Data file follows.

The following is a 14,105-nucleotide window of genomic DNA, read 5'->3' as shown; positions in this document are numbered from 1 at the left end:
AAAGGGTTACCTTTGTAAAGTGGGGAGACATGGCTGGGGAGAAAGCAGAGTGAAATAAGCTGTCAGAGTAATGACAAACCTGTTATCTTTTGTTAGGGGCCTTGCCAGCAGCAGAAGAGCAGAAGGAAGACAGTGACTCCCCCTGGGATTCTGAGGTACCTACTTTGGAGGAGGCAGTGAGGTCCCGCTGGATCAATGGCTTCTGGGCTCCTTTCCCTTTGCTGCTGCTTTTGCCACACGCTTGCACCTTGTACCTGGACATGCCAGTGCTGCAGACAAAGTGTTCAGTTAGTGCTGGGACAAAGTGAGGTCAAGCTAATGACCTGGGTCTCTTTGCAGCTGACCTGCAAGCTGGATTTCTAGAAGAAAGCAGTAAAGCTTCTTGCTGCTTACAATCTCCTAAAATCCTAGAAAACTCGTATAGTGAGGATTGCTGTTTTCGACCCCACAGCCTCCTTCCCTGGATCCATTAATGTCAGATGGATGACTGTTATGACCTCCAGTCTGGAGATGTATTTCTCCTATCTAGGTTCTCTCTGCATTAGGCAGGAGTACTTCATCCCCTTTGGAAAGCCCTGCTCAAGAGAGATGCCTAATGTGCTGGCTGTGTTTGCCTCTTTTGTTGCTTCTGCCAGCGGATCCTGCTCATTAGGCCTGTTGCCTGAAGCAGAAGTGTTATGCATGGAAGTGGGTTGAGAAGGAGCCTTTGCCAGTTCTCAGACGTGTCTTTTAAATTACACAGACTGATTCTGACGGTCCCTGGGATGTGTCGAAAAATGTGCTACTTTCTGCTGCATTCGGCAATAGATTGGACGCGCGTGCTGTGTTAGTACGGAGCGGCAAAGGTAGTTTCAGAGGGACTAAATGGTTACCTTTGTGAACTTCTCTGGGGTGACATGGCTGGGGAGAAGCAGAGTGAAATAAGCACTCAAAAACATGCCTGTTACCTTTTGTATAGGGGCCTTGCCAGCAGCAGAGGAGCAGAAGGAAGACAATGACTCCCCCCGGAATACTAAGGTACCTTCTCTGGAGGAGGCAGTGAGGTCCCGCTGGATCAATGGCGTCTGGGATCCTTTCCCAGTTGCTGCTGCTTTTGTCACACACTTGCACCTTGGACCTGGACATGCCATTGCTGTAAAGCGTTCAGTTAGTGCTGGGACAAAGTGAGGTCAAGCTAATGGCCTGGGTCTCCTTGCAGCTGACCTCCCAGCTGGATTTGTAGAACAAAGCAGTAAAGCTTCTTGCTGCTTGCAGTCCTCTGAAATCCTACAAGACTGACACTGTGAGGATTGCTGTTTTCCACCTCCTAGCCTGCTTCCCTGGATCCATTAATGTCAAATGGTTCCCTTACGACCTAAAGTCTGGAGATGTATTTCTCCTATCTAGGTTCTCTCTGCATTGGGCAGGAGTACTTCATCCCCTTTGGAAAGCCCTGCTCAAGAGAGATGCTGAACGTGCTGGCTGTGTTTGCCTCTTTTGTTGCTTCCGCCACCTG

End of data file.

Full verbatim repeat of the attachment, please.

The following is a 14,105-nucleotide window of genomic DNA, read 5'->3' as shown; positions in this document are numbered from 1 at the left end:
AAAGGGTTACCTTTGTAAAGTGGGGAGACATGGCTGGGGAGAAAGCAGAGTGAAATAAGCTGTCAGAGTAATGACAAACCTGTTATCTTTTGTTAGGGGCCTTGCCAGCAGCAGAAGAGCAGAAGGAAGACAGTGACTCCCCCTGGGATTCTGAGGTACCTACTTTGGAGGAGGCAGTGAGGTCCCGCTGGATCAATGGCTTCTGGGCTCCTTTCCCTTTGCTGCTGCTTTTGCCACACGCTTGCACCTTGTACCTGGACATGCCAGTGCTGCAGACAAAGTGTTCAGTTAGTGCTGGGACAAAGTGAGGTCAAGCTAATGACCTGGGTCTCTTTGCAGCTGACCTGCAAGCTGGATTTCTAGAAGAAAGCAGTAAAGCTTCTTGCTGCTTACAATCTCCTAAAATCCTAGAAAACTCGTATAGTGAGGATTGCTGTTTTCGACCCCACAGCCTCCTTCCCTGGATCCATTAATGTCAGATGGATGACTGTTATGACCTCCAGTCTGGAGATGTATTTCTCCTATCTAGGTTCTCTCTGCATTAGGCAGGAGTACTTCATCCCCTTTGGAAAGCCCTGCTCAAGAGAGATGCCTAATGTGCTGGCTGTGTTTGCCTCTTTTGTTGCTTCTGCCAGCGGATCCTGCTCATTAGGCCTGTTGCCTGAAGCAGAAGTGTTATGCATGGAAGTGGGTTGAGAAGGAGCCTTTGCCAGTTCTCAGACGTGTCTTTTAAATTACACAGACTGATTCTGACGGTCCCTGGGATGTGTCGAAAAATGTGCTACTTTCTGCTGCATTCGGCAATAGATTGGACGCGCGTGCTGTGTTAGTACGGAGCGGCAAAGGTAGTTTCAGAGGGACTAAATGGTTACCTTTGTGAACTTCTCTGGGGTGACATGGCTGGGGAGAAGCAGAGTGAAATAAGCACTCAAAAACATGCCTGTTACCTTTTGTATAGGGGCCTTGCCAGCAGCAGAGGAGCAGAAGGAAGACAATGACTCCCCCCGGAATACTAAGGTACCTTCTCTGGAGGAGGCAGTGAGGTCCCGCTGGATCAATGGCGTCTGGGATCCTTTCCCAGTTGCTGCTGCTTTTGTCACACACTTGCACCTTGGACCTGGACATGCCATTGCTGTAAAGCGTTCAGTTAGTGCTGGGACAAAGTGAGGTCAAGCTAATGGCCTGGGTCTCCTTGCAGCTGACCTCCCAGCTGGATTTGTAGAACAAAGCAGTAAAGCTTCTTGCTGCTTGCAGTCCTCTGAAATCCTACAAGACTGACACTGTGAGGATTGCTGTTTTCCACCTCCTAGCCTGCTTCCCTGGATCCATTAATGTCAAATGGTTCCCTTACGACCTAAAGTCTGGAGATGTATTTCTCCTATCTAGGTTCTCTCTGCATTGGGCAGGAGTACTTCATCCCCTTTGGAAAGCCCTGCTCAAGAGAGATGCTGAACGTGCTGGCTGTGTTTGCCTCTTTTGTTGCTTCCGCCACCTG